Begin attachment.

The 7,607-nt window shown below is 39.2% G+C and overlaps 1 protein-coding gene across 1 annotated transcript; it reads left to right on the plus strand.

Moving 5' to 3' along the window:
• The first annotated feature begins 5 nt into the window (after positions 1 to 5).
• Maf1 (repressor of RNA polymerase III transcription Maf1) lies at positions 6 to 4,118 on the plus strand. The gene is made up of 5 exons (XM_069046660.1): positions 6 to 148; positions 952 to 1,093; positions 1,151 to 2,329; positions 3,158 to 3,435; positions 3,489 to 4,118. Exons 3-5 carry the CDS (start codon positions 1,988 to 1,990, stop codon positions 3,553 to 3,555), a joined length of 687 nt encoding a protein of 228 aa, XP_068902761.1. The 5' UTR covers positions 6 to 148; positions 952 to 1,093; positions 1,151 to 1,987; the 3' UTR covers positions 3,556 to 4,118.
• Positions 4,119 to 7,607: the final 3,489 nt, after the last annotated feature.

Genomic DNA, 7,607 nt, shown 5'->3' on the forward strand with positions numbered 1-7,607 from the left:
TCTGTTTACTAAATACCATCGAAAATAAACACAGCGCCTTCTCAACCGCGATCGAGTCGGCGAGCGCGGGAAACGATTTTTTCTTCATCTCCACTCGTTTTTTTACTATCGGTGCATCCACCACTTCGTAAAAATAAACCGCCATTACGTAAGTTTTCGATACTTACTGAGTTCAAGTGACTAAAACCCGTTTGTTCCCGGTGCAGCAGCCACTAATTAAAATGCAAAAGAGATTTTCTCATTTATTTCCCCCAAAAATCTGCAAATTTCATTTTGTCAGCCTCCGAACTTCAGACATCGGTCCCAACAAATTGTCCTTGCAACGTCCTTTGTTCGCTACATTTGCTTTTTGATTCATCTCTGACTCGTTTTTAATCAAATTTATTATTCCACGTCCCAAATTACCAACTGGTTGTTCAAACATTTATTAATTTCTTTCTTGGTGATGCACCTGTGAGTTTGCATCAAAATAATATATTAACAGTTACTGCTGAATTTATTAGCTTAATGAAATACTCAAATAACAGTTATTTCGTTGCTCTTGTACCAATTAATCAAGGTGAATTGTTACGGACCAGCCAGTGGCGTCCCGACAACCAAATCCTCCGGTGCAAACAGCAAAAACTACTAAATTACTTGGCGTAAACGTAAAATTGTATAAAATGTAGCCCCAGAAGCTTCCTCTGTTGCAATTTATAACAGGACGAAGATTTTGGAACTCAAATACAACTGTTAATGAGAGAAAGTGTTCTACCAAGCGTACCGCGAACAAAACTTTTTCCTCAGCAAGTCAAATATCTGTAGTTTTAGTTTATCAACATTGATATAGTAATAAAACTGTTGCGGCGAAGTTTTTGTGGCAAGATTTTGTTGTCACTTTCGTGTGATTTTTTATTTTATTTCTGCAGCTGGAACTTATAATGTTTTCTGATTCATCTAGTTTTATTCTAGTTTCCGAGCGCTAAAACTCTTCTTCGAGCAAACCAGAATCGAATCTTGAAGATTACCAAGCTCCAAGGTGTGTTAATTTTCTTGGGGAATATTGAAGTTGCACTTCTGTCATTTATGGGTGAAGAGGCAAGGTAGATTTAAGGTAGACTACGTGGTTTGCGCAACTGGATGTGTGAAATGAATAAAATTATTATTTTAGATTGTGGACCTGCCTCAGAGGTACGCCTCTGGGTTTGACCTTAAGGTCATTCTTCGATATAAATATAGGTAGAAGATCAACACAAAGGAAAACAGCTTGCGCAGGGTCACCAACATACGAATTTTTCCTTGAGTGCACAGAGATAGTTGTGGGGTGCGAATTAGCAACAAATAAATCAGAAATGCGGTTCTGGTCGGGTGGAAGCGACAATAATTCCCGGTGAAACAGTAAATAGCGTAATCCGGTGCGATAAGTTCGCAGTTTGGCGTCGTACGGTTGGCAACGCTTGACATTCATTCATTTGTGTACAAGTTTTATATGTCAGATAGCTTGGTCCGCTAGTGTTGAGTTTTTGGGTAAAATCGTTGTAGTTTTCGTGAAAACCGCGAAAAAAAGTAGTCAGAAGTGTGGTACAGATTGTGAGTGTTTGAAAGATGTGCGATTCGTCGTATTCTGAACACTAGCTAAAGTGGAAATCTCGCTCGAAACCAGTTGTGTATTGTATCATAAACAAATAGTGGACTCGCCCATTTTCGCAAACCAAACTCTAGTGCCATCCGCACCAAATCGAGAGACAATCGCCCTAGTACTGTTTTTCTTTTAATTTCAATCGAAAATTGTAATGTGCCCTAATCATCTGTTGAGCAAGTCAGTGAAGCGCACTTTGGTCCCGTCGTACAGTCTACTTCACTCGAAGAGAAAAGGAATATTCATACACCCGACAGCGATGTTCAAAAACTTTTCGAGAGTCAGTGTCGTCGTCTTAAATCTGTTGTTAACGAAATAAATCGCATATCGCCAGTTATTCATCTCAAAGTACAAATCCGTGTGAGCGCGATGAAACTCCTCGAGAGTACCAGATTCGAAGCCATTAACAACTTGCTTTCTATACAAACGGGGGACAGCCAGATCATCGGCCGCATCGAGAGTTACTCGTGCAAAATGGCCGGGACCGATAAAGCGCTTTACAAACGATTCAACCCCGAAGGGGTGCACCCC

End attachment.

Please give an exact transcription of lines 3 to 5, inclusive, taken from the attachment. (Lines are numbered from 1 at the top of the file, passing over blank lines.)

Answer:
• The first annotated feature begins 5 nt into the window (after positions 1 to 5).
• Maf1 (repressor of RNA polymerase III transcription Maf1) lies at positions 6 to 4,118 on the plus strand. The gene is made up of 5 exons (XM_069046660.1): positions 6 to 148; positions 952 to 1,093; positions 1,151 to 2,329; positions 3,158 to 3,435; positions 3,489 to 4,118. Exons 3-5 carry the CDS (start codon positions 1,988 to 1,990, stop codon positions 3,553 to 3,555), a joined length of 687 nt encoding a protein of 228 aa, XP_068902761.1. The 5' UTR covers positions 6 to 148; positions 952 to 1,093; positions 1,151 to 1,987; the 3' UTR covers positions 3,556 to 4,118.
• Positions 4,119 to 7,607: the final 3,489 nt, after the last annotated feature.